A track by the Kalamazoo singer and guitarist who shares his music with seniors across the Midwest will be featured in a radio release from Kentucky’s “Woodsongs Old-Time Radio Hour.”
Kalamazoo musician and songwriter Bob Rowe is taking a trip around the world — though he isn’t traveling by plane, train or automobile.
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Rather, he’ll ride the airwaves to various radio stations around the United States and a number of other countries, including Australia and Ireland.
The singer and guitarist is set to be featured alongside a slew of other artists in a February compilation radio release curated by “Woodsongs Old-Time Radio Hour” in Lexington, Ky.
“The Woodsongs people are wonderful. They truly are like old-fashioned folk music entrepreneurs. It’s all about the music, which is so refreshing,” Rowe said in a phone interview from his home in Kalamazoo.
“It feels fabulous. It feels like I’m working with people who truly care about music. The bottom line for them is all about the quality of the music. Being associated with them is personally really gratifying.”
The public radio show, which began in 1998, is hosted by Michael Jonathan and showcases grassroots artists and their music. The show produces 44 episodes each year and airs on 537 stations.
Rowe’s rendition of the folk classic, “This Train,” was selected as part of a radio-only release, which will feature a number of artists, including well-known folk singer Judy Collins.
Originally appearing on Rowe’s 2017 album, “Higher Ground,” his rendition of “This Train” opens with an ear-catching acoustic riff. Rowe’s voice is steady and powerful as the song rolls through dueling guitars and a dusting of sparse percussion. (Scroll down to listen to Bob Rowe’s version of the song.)
The traditional song (originally released by Sister Rosetta Tharpe) has been covered by the likes of Johnny Cash and Bob Marley, but Rowe’s version feels as though it was born at high noon in a Western desert ghost town.
‘CONNECTED TO OUR GREATER HUMANITY’ BY HELPING SENIORS
“It’s not been quite done in the same way we did it, with the honky guitar and a little bit of a train going down the tracks feel. It’s a really cool cut,” Rowe said of the song, which was recorded in Kalamazoo with Neil Harding.
“He’s worked with me for a long time and he’s just a great engineer and a wonderful arranger and producer. He’s great at picking out the bones and the soul of a song and making it really unique and also making it sound like Bob Rowe and not somebody else.”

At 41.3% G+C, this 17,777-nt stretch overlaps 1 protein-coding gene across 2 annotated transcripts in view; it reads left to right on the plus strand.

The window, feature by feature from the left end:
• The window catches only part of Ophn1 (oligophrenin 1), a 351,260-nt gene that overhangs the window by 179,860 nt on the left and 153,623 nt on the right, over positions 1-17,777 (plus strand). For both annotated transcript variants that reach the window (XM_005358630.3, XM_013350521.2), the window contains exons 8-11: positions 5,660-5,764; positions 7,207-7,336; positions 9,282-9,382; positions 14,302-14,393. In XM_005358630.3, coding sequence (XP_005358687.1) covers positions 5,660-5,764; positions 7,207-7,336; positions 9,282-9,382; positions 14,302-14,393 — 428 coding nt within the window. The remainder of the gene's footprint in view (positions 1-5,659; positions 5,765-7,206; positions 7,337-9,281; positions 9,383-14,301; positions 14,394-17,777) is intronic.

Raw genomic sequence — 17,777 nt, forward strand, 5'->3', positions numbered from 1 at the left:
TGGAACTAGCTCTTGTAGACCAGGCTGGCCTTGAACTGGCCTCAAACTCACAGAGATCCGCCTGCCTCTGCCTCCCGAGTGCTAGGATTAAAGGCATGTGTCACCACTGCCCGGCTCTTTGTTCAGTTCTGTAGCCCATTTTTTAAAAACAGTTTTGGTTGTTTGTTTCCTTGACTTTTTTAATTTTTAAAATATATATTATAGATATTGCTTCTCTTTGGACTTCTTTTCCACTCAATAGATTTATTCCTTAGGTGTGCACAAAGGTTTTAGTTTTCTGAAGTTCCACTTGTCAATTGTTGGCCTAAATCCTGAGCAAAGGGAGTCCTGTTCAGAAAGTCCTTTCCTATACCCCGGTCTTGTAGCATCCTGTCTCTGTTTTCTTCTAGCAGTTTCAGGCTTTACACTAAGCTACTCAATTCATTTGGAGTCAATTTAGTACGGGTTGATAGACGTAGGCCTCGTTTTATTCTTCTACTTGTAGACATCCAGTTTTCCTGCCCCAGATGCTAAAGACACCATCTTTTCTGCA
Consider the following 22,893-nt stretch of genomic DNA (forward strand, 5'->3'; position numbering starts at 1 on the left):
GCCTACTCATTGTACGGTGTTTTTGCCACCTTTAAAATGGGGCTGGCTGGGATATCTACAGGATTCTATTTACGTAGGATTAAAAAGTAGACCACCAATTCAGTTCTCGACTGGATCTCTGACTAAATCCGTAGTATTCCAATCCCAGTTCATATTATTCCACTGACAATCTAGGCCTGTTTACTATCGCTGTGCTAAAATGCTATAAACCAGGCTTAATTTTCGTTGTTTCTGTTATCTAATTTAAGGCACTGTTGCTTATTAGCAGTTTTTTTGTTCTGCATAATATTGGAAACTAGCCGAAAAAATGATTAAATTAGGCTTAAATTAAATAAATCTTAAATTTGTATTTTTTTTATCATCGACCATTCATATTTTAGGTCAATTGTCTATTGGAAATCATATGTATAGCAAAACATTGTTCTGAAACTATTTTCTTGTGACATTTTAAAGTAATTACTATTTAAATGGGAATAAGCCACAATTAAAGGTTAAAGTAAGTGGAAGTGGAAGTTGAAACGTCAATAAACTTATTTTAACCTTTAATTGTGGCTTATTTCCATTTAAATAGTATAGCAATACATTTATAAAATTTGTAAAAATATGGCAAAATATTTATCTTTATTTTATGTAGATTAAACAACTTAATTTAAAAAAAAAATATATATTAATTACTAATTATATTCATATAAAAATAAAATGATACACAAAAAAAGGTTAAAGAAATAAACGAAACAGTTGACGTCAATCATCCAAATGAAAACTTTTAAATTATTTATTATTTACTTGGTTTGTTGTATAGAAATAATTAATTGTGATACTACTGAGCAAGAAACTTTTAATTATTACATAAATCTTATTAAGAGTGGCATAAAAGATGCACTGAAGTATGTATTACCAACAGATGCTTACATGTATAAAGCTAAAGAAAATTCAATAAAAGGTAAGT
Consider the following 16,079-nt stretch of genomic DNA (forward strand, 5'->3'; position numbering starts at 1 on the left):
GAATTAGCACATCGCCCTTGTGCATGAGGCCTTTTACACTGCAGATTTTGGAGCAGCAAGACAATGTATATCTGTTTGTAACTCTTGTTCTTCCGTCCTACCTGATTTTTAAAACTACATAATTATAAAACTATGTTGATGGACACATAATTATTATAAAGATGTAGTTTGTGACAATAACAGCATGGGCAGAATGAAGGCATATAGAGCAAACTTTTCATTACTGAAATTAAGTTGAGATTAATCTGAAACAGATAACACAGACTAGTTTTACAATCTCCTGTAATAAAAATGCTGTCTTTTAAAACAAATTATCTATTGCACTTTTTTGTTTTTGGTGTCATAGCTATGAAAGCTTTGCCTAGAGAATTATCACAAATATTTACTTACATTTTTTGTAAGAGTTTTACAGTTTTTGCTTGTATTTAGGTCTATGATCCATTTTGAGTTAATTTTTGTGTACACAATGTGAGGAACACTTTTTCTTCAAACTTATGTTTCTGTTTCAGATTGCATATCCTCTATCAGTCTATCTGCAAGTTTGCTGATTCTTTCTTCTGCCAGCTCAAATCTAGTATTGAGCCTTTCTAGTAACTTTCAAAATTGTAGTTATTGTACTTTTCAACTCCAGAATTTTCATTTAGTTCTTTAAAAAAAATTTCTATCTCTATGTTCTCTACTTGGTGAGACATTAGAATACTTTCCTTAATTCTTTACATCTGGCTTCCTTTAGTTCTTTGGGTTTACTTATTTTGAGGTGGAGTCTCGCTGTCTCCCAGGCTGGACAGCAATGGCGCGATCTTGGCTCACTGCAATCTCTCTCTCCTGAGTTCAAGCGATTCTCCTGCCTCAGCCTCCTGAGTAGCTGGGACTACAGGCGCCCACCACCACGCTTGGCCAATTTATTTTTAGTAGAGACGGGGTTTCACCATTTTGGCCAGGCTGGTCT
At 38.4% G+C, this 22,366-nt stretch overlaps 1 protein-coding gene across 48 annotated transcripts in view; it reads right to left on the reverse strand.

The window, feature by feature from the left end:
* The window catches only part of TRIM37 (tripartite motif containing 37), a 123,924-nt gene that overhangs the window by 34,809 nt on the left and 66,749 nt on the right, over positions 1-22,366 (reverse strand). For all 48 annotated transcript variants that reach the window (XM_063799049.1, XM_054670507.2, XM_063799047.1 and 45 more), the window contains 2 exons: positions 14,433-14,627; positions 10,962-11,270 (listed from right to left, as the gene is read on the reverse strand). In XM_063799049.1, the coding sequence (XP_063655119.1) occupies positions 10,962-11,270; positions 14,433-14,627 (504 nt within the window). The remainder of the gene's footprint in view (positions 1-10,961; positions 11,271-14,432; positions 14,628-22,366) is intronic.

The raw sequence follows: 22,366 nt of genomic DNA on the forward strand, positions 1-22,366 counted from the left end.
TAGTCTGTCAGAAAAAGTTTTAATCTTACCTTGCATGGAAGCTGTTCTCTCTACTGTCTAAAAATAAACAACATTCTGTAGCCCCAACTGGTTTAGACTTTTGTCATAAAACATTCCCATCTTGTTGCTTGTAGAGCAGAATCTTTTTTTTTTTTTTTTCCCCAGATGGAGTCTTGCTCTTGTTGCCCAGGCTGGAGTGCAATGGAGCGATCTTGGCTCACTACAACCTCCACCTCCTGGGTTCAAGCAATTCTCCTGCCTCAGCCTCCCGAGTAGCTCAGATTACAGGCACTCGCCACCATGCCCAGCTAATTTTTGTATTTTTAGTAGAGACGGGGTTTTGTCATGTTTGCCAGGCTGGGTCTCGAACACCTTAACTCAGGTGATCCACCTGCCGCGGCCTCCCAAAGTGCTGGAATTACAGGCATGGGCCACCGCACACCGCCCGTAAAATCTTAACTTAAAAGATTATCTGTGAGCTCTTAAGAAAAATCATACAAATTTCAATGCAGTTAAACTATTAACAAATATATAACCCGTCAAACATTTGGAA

Rowe’s upcoming plans for 2020 include recording with The Green Valley Boys and Luke Lenhart, and performances that include the March 7 Kalamazoo Fretboard Festival at Kalamazoo Valley Museum. Rowe will also be featured in a PBS documentary.
As for what keeps him going after years of performing and recording, it’s a sincere adoration for music.
“I still love it. I love it as much as I did when I was 18 years old. I love the beauty of a great lyric and a wonderful melody, and somehow I keep finding niches to fit in, even in 2020, that are relevant to the music business.”
Beyond his own music, Rowe stays busy with his non-profit, Renaissance Enterprises, which provides music and art programs to nursing homes, senior apartment dwellings and other residential facilities around the Midwest.
“The main thing that keeps me going is making music that helps people. It keeps me going as a person and as an artist. As a person, it makes me feel connected to greater humanity by helping our seniors, and as an artist it just keeps me working away at my music and trying to continue to grow and improve,” he reasoned.
“I listen to music all the time, I listen to friends who are putting out releases, I listen online and on radio. There’s just a lot of really wonderful stuff out there.”
LISTEN: Bob Rowe, “This Train”
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